(And as I continue to think of my departed loved ones on this holiday, I know that a smile and a chuckle is what they would expect from me. And what I, in turn, would love to provide for them....)
When I was teaching fifth grade I had a boy in my class named Brad. He was a very athletic kid who loved any game that involved running all out. It was early September that particular day and the kids had organized a game of kickball. The next thing I knew, Brad was running toward me with a look of shock on his face, screaming my name. As he got closer I looked at his leg and could see a deep, deep gash on his shin. (When he slid into third base the base flipped and the NAIL holding it down ripped his leg wide open.) I immediately tried to hold his leg together as we ran into our classroom. Still holding his leg, I sat him down and called down to the nurse from the classroom phone.
“This is Mrs. Smythe, Brad cut his leg open and I think we need to call 911. No, we can’t come down the hall, please come up.” Then, after my first ride in an ambulance, I decided there was one job that I could never, never do. Yeah, you guessed it - the school nurse.
A couple of months ago while doing a read aloud in the classroom, Rachel stood up and came up to the rocking chair.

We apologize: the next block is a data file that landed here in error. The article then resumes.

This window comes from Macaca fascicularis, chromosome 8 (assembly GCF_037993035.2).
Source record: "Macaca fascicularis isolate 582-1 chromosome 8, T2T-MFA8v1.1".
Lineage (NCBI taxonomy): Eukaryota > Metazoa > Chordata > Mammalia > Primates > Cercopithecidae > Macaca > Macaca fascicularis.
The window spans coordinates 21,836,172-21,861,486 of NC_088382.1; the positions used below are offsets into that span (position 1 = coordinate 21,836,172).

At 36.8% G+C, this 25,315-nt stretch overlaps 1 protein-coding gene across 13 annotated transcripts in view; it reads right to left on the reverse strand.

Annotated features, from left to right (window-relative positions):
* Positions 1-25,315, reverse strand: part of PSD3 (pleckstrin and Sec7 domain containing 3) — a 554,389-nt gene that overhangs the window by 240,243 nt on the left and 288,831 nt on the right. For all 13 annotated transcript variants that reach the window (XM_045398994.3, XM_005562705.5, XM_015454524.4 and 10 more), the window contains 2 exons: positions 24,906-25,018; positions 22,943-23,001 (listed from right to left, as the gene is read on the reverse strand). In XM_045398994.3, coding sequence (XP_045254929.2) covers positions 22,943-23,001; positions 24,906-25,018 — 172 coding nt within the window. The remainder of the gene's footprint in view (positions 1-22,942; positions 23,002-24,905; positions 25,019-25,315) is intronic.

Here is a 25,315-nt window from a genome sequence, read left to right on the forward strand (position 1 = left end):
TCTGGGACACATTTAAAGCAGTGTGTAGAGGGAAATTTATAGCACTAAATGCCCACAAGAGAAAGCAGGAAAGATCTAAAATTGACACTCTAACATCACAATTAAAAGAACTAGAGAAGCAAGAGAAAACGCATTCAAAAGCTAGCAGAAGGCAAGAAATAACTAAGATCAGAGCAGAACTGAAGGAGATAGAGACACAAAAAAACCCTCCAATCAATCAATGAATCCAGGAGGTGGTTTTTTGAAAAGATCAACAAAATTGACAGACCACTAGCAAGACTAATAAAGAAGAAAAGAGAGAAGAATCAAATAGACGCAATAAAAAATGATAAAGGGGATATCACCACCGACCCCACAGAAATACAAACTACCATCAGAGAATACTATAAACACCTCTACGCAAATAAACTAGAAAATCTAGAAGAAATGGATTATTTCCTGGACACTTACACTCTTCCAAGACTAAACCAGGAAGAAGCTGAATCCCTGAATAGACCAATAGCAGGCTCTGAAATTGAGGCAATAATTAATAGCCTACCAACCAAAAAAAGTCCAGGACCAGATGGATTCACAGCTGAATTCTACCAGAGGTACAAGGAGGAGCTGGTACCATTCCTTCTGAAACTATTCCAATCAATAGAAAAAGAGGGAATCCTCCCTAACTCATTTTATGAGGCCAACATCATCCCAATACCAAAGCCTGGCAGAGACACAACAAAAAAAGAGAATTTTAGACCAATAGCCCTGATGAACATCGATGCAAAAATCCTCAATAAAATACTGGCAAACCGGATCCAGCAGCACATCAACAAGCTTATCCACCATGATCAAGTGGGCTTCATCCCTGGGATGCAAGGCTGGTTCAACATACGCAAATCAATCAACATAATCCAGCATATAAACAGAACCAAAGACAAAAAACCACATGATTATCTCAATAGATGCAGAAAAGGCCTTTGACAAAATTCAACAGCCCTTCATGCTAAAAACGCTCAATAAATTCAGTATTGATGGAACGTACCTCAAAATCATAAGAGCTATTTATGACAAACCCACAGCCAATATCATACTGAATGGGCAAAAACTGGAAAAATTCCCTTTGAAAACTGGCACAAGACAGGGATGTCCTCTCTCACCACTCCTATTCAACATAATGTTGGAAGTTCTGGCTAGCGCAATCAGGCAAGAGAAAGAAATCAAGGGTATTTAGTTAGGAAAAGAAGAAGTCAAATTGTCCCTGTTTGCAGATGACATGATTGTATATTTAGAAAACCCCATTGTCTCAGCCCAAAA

“Mrs. Smythe, can I go to the nurse?
“Rachel, I am in the middle of a story right now. Can it wait?”
“I don’t think so.”
“Do you feel like you are going to throw up?”
“No. But I’m sick.”
“Do you have a fever?”
“Let me feel your head. Nope. No fever. Does your throat hurt?”
“Will the nurse send me home for that?”
“Rachel, are you really sick?”
“Well, not really. I would just rather be home playing right now.”
Every year I am always amazed at how brilliant kindergarten children are. It doesn’t take them long to figure out their ticket home. After the first child of the year goes to the nurse and gets sent home, it’s like a duck to water. Yesterday was no exception. My little Bruce wanted to go to the nurse, and when I told him that he really didn’t LOOK sick, he was adamant. So, against my better judgment, I took him.
Nurse: “So Bruce, what hurts?”
“Every time I blow my nose my ear hurts.”
“Well, how long has this been going on?” the nurse asked.
“Um, let’s see, about 52 weeks. Since 2007 at least.”
And with that, I gently took his hand, smiled at the nurse and marched him back to class.
I laughed so hard that I decided this column HAD to be dedicated to the school nurse. So, without further ado and with a shout-out to those incredible nurses in the trenches, here are their tales… and their quotes from the little ones:
“My ear hurts when I burp.”
“My lips are tired.”
“I’m leaking plasma.”
“I have a hernia in my knee.”
“I think my sister has the weasels.”
“My right eye is blinking.”
“Somebody Fwode up and it made me sick.”
“I had a crustacean on my eye.”
“I had to see the eye optimist.”
“My sister has mice in her hair.”
John had gone to the nurse complaining of being "gassy"
The nurse asked him when his last bowel movement was. He said "Umm, when I was about 3.”
Sure, there are many important things kids learn in kindergarten; letters, letter sounds, how to be a good friend, how to write words and how to read. However, there are other lessons that are learned quite by accident, and how to get the “go home for free” card is one of them. Now if you’ll all excuse me, I’m gonna take a trip to the nurse. I feel like I have to Fwoe up.